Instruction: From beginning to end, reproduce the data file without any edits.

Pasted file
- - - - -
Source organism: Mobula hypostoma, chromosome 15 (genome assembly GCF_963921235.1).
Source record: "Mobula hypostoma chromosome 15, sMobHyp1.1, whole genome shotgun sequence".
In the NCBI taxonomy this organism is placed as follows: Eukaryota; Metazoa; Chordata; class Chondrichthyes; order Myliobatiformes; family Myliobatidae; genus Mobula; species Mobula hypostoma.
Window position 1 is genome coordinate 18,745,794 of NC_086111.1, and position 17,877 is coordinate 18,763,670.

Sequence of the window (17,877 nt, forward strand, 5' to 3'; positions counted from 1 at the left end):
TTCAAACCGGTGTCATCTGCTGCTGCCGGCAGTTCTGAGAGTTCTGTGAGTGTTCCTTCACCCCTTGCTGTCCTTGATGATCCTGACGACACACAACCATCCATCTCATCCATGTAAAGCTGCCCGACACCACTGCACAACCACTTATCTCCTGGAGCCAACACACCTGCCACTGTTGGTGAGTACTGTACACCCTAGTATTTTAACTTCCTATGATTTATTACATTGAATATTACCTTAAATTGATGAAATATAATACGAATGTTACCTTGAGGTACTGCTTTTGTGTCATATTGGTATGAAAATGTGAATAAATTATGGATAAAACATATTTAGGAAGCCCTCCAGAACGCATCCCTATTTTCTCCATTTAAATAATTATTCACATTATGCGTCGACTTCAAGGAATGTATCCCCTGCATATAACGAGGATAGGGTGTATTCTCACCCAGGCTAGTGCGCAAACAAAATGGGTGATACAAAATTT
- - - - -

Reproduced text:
Source organism: Mobula hypostoma, chromosome 15 (genome assembly GCF_963921235.1).
Source record: "Mobula hypostoma chromosome 15, sMobHyp1.1, whole genome shotgun sequence".
In the NCBI taxonomy this organism is placed as follows: Eukaryota; Metazoa; Chordata; class Chondrichthyes; order Myliobatiformes; family Myliobatidae; genus Mobula; species Mobula hypostoma.
Window position 1 is genome coordinate 18,745,794 of NC_086111.1, and position 17,877 is coordinate 18,763,670.

Sequence of the window (17,877 nt, forward strand, 5' to 3'; positions counted from 1 at the left end):
TTCAAACCGGTGTCATCTGCTGCTGCCGGCAGTTCTGAGAGTTCTGTGAGTGTTCCTTCACCCCTTGCTGTCCTTGATGATCCTGACGACACACAACCATCCATCTCATCCATGTAAAGCTGCCCGACACCACTGCACAACCACTTATCTCCTGGAGCCAACACACCTGCCACTGTTGGTGAGTACTGTACACCCTAGTATTTTAACTTCCTATGATTTATTACATTGAATATTACCTTAAATTGATGAAATATAATACGAATGTTACCTTGAGGTACTGCTTTTGTGTCATATTGGTATGAAAATGTGAATAAATTATGGATAAAACATATTTAGGAAGCCCTCCAGAACGCATCCCTATTTTCTCCATTTAAATAATTATTCACATTATGCGTCGACTTCAAGGAATGTATCCCCTGCATATAACGAGGATAGGGTGTATTCTCACCCAGGCTAGTGCGCAAACAAAATGGGTGATACAAAATTT